Before I could work it out, the band cued up; and before I could catch my breath, the Queen appeared, and something about her mien made it clear that she was moving in the Spirit.  We stood enraptured as she, in fact, played the old and the new.  She extracted perfection out of every note in every song — Respect, Think, Until You Come Back To Me, Jump To It, Angel, Daydreaming, Call Me, Oh Me Oh My, Ain’t No Way, Dr. Feelgood, Rock Steady, Since You Been Gone, I Say A Little Prayer;  the lushness of I’m in Love engulfed us in pure joy…Aretha was on fire.  We were witnessing perfection. The vocals, the range, the phrasing, the arrangements, the flow, the cries, the focus, the feeling, the control, the power, the storytelling, the drama, the teasing, the sweet little nothings she laid on us — it was a revelation.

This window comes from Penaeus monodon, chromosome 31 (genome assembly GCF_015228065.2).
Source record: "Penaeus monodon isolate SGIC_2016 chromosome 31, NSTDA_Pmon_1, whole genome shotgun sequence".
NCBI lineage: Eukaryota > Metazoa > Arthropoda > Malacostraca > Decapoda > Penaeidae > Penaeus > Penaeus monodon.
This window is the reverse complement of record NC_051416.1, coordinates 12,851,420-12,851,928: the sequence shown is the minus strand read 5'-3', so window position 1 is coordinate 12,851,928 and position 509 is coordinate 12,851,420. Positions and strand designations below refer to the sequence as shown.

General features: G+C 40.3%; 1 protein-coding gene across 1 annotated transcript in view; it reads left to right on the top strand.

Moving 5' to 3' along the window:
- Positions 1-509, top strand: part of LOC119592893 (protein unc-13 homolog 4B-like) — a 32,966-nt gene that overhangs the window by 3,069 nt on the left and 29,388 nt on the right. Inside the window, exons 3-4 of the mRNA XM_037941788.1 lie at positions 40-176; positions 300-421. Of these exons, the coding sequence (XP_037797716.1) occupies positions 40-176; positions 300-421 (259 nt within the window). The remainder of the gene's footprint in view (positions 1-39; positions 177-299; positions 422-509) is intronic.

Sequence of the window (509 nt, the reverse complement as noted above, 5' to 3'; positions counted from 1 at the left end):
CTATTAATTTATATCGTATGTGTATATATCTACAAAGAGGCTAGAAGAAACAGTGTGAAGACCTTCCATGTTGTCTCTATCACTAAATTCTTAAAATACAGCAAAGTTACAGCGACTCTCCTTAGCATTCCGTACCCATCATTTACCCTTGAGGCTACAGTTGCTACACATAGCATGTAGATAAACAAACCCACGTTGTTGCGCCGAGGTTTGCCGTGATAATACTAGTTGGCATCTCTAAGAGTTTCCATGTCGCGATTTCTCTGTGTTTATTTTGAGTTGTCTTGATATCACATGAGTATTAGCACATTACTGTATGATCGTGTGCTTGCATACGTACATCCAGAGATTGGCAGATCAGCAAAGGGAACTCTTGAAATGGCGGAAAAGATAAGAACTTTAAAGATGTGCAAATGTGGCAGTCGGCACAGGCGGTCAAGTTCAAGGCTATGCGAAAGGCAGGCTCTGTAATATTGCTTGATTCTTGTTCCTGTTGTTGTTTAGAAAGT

By the time she finished telling us about how she Never Loved A Man, I was ready to join the search party I felt certain would sally forth from the pier to find the scoundrel about whom she wailed. This man must be made to account for his treatment of our girl.  

As for the vocal surprises thrown in here and the vocal purity, especially at a time when we designated some people “studio singers,” well… it was clear her performance was sanctified. It was so indescribably magnificent, it had to be godly.  Her backup singers were on time every time, an in sync wonder, and her small band — pulsating and dynamic — was flawless. At one point, I just stepped back and marveled at her brilliant ability to convey love, beauty, joy, hurt, and pain. It was thrilling, magical, and mind-blowing as her voice swept over and searched our souls dispensing therapy and healing.